Summer in Maine can be likened to the joy and light that comes with pregnancy and parenting. The anticipation of things to come, planning, surprises, unexpected pleasures and unscripted moments of the unique period of early parenthood are found within these thawed and blooming months.  We live in a place ripe with outdoor beauty and accessible nature and from an infant’s tiny toes touching the salty waves to a new walker’s wobbly steps on a forest path, the summer sun is sure to lay the foundation for some memorable moments.

However, summer can also bring a new host of worries and concerns for parents. Water safety, sunblock, bug spray, overheating, summer travel, and this year, in particular, a very present emphasis on tick safety. Both professionally and personally, I have heard countless concerns about how to balance safety and fun, as well as many comments such as “I should just keep the baby indoors,” or “I am too scared of the woods this year, we will stick to the playground.”

A few tips for finding that balance:

  1. Acknowledge to yourself how you are feeling without judgment. Self-criticism will distract from the primary emotion you are experiencing and make it harder to address. Simply accept and acknowledge that we are all hard-wired to experience emotion and sometimes this experience is uncomfortable, difficult, or can require further support.
  2. Ask yourself “Is this a fact or a fear?”
  3. Look for evidence to support/refute your worry thought. For example, what evidence is there that something bad is going to happen? How likely is it to happen? Are there alternative things that may happen? What evidence supports that it will not happen?
  4. Think about ways you would handle a situation you are concerned about should it arise-worried about your baby being off of a routine due to summer travel? How will you handle their fussiness? Feel empowered by the knowledge that you have the skills to address your child’s needs, or know how to acquire them. Reassure yourself of this fact regularly and take to time to notice when you do handle something effectively, building your parenting self-esteem.
  5. Become informed about ways to reduce risk, put healthy routines in place, and then move forward with confidence that you have addressed the issue. For example, talk to your doctor about effective ways to prevent tick bites, how to perform a tick check and what to do if you find a tick on your child-versus feeling overwhelmed by fear of tick borne illness.
  6. Engage in some imagery, relaxation, breathing or visualization exercises and return to your fearful thought when you are closer to baseline and reconsider. See the link below for some scripts to do this.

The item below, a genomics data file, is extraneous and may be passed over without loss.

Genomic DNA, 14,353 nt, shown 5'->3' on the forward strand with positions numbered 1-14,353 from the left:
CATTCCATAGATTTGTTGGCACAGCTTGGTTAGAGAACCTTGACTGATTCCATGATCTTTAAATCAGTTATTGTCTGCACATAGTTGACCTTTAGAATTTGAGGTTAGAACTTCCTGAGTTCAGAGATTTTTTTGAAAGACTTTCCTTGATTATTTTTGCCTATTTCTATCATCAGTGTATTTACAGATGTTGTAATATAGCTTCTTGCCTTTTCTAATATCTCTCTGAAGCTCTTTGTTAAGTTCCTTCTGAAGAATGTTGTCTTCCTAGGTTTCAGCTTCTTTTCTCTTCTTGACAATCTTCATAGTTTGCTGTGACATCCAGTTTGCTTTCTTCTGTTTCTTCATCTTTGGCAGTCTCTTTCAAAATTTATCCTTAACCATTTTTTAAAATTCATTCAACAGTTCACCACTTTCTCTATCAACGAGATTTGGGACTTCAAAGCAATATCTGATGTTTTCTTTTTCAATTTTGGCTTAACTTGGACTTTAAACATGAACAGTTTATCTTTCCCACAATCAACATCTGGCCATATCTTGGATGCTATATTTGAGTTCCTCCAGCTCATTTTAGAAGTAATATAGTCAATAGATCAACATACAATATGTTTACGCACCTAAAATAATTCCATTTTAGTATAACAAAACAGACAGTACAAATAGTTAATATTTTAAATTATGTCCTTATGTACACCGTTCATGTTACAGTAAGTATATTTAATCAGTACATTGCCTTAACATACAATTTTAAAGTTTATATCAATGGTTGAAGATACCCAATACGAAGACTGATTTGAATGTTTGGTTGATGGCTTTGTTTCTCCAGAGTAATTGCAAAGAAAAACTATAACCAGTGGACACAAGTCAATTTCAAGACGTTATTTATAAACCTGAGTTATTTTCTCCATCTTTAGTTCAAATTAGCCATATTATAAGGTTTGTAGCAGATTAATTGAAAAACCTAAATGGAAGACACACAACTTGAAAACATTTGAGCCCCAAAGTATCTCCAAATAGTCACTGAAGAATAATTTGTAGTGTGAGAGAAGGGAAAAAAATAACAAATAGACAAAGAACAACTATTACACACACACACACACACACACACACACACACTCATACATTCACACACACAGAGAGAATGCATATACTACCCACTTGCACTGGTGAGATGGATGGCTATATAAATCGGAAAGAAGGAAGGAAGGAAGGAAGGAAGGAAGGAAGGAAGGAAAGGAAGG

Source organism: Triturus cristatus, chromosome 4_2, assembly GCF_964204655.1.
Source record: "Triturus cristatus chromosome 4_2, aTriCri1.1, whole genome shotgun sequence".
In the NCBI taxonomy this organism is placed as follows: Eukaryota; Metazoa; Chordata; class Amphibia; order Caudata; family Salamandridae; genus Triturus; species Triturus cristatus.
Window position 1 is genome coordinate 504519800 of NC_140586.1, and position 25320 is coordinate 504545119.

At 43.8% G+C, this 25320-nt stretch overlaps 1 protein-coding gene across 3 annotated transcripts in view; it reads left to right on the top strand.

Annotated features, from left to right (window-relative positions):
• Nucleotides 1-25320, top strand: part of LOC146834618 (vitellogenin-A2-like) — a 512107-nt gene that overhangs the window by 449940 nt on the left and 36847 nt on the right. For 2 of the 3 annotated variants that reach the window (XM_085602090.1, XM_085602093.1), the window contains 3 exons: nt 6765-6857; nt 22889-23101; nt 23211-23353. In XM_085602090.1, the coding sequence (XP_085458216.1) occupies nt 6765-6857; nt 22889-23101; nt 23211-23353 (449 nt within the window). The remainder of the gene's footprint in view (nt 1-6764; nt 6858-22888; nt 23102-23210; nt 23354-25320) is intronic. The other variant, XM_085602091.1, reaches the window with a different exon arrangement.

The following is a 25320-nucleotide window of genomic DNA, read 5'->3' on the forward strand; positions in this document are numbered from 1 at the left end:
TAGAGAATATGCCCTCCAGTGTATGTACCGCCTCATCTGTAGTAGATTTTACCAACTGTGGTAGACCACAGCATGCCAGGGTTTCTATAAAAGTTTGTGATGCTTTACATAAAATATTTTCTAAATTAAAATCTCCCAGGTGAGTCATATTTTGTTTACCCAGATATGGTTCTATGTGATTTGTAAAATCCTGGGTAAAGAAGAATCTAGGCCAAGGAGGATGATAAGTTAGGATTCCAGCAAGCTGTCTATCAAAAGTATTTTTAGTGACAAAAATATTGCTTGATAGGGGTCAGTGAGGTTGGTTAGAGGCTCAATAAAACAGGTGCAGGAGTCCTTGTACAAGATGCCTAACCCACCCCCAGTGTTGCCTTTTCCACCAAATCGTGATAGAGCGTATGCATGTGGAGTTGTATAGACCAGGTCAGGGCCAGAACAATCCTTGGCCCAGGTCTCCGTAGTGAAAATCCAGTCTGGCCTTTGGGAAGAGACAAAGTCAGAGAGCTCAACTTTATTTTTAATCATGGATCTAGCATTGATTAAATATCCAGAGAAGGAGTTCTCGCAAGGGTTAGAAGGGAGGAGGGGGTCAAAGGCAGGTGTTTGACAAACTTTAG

7. Find a support system and be honest about your fears. Most likely, you will find relief in the knowledge that your experience is common. Use your community as a resource for tips and ideas. Looking for a community? Come to Birth Roots! When the root is deep, there is no reason to fear the wind.

Some additional thoughts about parenting fears:
Fear can be an informer, guiding us to know when something doesn’t feel right, alerting us to danger, letting us know a boundary has been crossed, urging us to use caution in an otherwise concerning situation, prompting us to become informed to allow for well thought-out decision-making. However, fear can also be all-consuming, paralyzing, distracting, distort our decision making, fill us with dread, and shake our confidence. It is common to have worry thoughts or nervous feelings, particularly as you make the transition to parenthood. However, if you notice that your fear is impacting your ability to function, or you are experiencing some of the following symptoms, talk to a trusted loved one and your provider, who can help you access some support and resources that may help address postpartum anxiety.

-constant worry
-feeling that something bad is going to happen
-racing thoughts
-disturbances of sleep or appetite
-Inability to sit still
-difficulty completing daily tasks
-physical symptoms like dizziness, hot flashes and nausea
From Postpartum Support International

Classes like Blossoming Newborns or Drop-In Groups like The Nest and Eat, Sleep, Feed can be an essential part of your support plan.

An article from Parent’s Magazine discussing Postpartum Anxiety:

A new study related to Postpartum Anxiety discussed in Huffington Post:

Some simple scripts from a Focus Family Resiliency Training including breathing, visualization, relaxation and imagery to use to manage worry. Includes some that can be done with children if you want to make it a family activity!

Guest Blog by Kristina Burks Halliday, LCSW